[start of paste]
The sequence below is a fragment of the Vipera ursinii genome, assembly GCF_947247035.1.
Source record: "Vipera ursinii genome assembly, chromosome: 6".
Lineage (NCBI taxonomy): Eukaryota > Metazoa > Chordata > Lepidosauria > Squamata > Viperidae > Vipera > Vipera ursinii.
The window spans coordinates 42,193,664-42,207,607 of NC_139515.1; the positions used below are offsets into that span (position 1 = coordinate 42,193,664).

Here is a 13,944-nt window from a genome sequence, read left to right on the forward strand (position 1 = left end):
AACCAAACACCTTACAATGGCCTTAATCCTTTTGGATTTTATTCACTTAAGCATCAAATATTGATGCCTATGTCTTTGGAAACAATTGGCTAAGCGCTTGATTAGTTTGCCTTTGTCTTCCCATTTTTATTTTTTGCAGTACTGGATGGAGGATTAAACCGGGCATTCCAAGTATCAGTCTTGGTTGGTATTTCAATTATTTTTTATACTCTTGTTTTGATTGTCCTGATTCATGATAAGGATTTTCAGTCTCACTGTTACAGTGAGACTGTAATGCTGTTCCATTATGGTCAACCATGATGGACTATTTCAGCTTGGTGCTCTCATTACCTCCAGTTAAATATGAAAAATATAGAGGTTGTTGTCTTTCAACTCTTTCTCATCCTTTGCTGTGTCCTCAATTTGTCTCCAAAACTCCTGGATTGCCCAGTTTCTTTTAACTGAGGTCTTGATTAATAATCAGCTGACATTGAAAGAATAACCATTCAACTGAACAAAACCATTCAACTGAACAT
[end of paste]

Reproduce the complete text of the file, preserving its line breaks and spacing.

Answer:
The sequence below is a fragment of the Vipera ursinii genome, assembly GCF_947247035.1.
Source record: "Vipera ursinii genome assembly, chromosome: 6".
Lineage (NCBI taxonomy): Eukaryota > Metazoa > Chordata > Lepidosauria > Squamata > Viperidae > Vipera > Vipera ursinii.
The window spans coordinates 42,193,664-42,207,607 of NC_139515.1; the positions used below are offsets into that span (position 1 = coordinate 42,193,664).

Here is a 13,944-nt window from a genome sequence, read left to right on the forward strand (position 1 = left end):
AACCAAACACCTTACAATGGCCTTAATCCTTTTGGATTTTATTCACTTAAGCATCAAATATTGATGCCTATGTCTTTGGAAACAATTGGCTAAGCGCTTGATTAGTTTGCCTTTGTCTTCCCATTTTTATTTTTTGCAGTACTGGATGGAGGATTAAACCGGGCATTCCAAGTATCAGTCTTGGTTGGTATTTCAATTATTTTTTATACTCTTGTTTTGATTGTCCTGATTCATGATAAGGATTTTCAGTCTCACTGTTACAGTGAGACTGTAATGCTGTTCCATTATGGTCAACCATGATGGACTATTTCAGCTTGGTGCTCTCATTACCTCCAGTTAAATATGAAAAATATAGAGGTTGTTGTCTTTCAACTCTTTCTCATCCTTTGCTGTGTCCTCAATTTGTCTCCAAAACTCCTGGATTGCCCAGTTTCTTTTAACTGAGGTCTTGATTAATAATCAGCTGACATTGAAAGAATAACCATTCAACTGAACAAAACCATTCAACTGAACAT